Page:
Read our latest newsletter here.

Mornington Wool & Patchwork Centre: 

2/68 Yuilles Road, Mornington.

Phone: 5975 4257 

www.woolandpatchwork.com.au

Palm Beach Quilting;

7/2 Industry Boulevard, Carrum Downs.

Phone: 9775 1601

www.palmbeachquilting.com.au

header_logo-1.png
619c45e9-f8d8-4fd8-8c0f-4fd47fb19af0.jpg
9GIUfN0Z.jpeg
kogo-logo-black.png
Logo_web-header-size.png

Australian Quilts in Public Places

AQIPP 2021

Where in the World?

11th November – 18th December 2021

Whitehorse ArtSpace, Box Hill Town Hall, Melbourne

You can access their flyer HERE

For a step-by-step tutorial visit Diary of a Quilter  website

Mannin Quilters (Isle of Mann) website

Or this Utube Video

Manx Quilting from the Isle of Man

Have you heard of Manx quilting? I learned about it in the funniest way this past fall and I’ve been wanting to get around to writing this post forever. Before we talk about Manx Quilting, I’m assuming we need to talk about what the term Manx means. It is the name of the native Celtic people from the Isle of Man with additional Norse (Viking) and English influences. The Isle of Man is an island located in the middle of the Irish Sea between England, Scotland, Wales and Ireland and is its own separate country with its own laws and government though it does have a crown-appointed royal Governor and some protection from Great Britain. (I’m probably not explaining that well, but that’s the gist.) 

One of our planned stops was Cregneash Folk Village – a Manx National Heritage site – with historic homes and other buildings – including this beautiful church (and post box from Queen Victoria’s time!) I’d been to Cregneash and walked through the village, but never actually gone inside any of the buildings because the setting and the view of the sea from the village was charming enough. (No sea view this day though!)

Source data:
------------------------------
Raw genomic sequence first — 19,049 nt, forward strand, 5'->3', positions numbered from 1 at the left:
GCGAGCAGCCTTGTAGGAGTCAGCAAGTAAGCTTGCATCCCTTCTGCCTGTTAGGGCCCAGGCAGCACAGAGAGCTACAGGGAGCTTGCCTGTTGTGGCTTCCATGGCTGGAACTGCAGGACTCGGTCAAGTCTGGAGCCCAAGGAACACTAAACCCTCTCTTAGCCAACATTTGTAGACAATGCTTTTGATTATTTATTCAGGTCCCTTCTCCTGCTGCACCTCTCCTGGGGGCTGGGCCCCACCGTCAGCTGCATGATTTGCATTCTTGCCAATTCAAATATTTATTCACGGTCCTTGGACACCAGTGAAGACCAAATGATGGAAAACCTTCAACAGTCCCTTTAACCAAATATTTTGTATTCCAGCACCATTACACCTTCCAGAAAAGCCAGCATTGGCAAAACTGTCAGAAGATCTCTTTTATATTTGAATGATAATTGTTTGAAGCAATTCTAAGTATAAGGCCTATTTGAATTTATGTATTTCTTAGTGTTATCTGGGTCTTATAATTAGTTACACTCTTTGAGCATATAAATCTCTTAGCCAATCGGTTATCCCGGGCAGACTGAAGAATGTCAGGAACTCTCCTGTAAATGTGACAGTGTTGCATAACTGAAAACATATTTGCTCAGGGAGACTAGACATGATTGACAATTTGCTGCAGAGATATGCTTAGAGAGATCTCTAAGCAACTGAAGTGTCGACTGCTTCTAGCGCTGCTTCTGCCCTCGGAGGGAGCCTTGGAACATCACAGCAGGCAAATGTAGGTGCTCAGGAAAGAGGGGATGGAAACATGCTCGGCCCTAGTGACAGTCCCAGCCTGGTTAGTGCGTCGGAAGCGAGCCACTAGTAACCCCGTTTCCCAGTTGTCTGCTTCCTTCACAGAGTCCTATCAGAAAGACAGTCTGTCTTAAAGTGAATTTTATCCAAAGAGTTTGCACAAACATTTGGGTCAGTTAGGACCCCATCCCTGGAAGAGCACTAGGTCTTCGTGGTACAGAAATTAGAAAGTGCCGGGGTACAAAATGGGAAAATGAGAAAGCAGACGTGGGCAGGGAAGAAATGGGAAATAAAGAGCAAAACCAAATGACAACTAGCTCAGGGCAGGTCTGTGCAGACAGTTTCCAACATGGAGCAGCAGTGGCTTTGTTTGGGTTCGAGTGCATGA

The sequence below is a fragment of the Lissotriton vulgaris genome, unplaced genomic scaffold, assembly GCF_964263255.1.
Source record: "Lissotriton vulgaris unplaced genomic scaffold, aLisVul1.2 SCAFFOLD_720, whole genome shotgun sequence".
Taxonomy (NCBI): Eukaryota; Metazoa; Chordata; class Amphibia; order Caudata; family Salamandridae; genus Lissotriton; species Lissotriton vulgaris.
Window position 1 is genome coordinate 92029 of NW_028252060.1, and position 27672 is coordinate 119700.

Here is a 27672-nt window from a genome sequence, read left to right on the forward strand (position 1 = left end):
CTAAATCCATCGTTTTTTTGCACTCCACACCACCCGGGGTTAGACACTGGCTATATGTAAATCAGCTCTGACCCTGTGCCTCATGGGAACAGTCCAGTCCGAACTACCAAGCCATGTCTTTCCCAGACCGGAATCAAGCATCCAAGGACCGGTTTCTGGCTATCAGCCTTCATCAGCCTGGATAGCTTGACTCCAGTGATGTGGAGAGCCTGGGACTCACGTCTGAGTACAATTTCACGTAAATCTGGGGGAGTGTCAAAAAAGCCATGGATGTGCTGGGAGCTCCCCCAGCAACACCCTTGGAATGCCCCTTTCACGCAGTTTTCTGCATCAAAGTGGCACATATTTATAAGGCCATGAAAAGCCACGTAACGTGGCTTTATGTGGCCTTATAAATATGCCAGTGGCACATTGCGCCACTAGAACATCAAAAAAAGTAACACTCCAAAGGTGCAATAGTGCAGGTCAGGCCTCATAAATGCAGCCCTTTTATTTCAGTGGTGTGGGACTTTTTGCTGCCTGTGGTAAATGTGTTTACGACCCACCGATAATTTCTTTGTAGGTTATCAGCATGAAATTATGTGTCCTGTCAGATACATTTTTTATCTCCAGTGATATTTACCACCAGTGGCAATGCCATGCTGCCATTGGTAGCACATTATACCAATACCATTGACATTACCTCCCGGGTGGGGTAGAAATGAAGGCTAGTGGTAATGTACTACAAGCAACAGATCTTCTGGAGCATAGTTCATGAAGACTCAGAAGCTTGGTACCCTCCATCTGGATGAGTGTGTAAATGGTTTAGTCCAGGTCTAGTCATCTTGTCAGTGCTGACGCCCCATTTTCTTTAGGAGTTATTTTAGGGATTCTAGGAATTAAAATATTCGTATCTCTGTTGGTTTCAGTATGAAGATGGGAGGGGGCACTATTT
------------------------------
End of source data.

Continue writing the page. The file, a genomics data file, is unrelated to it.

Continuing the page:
Well, as I mentioned, because of the rain we actually went inside some of the homes. Don’t you love this scene with the cosy fire in the hearth and a real Manx cat? (Manx cats are famous for having no tail.) The setting reminds me of a scene from a Beatrix Potter illustration. And do you spy a quilt?!  Turns out this farm home was hosting a demonstration on Manx Quilting. In my love of all things Manx, I had no idea there even was such a thing as Manx Quilting! It was meant to be. 

At first glance these blocks look like traditional log cabin quilt blocks. But their construction is different, in a foundation-pieced quilt-as-you-go method. This method is ingeniously resourceful for a group of people with minimal access to supplies because of their remote location. The traditional block they came up with is simple and inexpensive and did not require any fancy notions – only what was had on hand: scraps of fabric from worn-out clothing and bedding, a needle and thread. No batting, no rulers, no rotary cutters, and often no scissors! 

Teddy Pattern

Face Mask Patterns

There are many free patterns available on the web in varying forms.  You may like to "Google" one for yourself or you can try this one we found  here.   And here's another one from Tea Rose Home  with a great UTube tutorial here from Anne Boundy. You can also find her on Instagram here

A great Blog post from Kelly at Cutting Cloth using Dhurata Davies free mask pattern can be found here

P.O. Box 2124

Mornington, Victoria, 3931, Australia

  • Instagram Social Icon
  • Facebook Social Icon

©2018 by Mornington Peninsula Patchworkers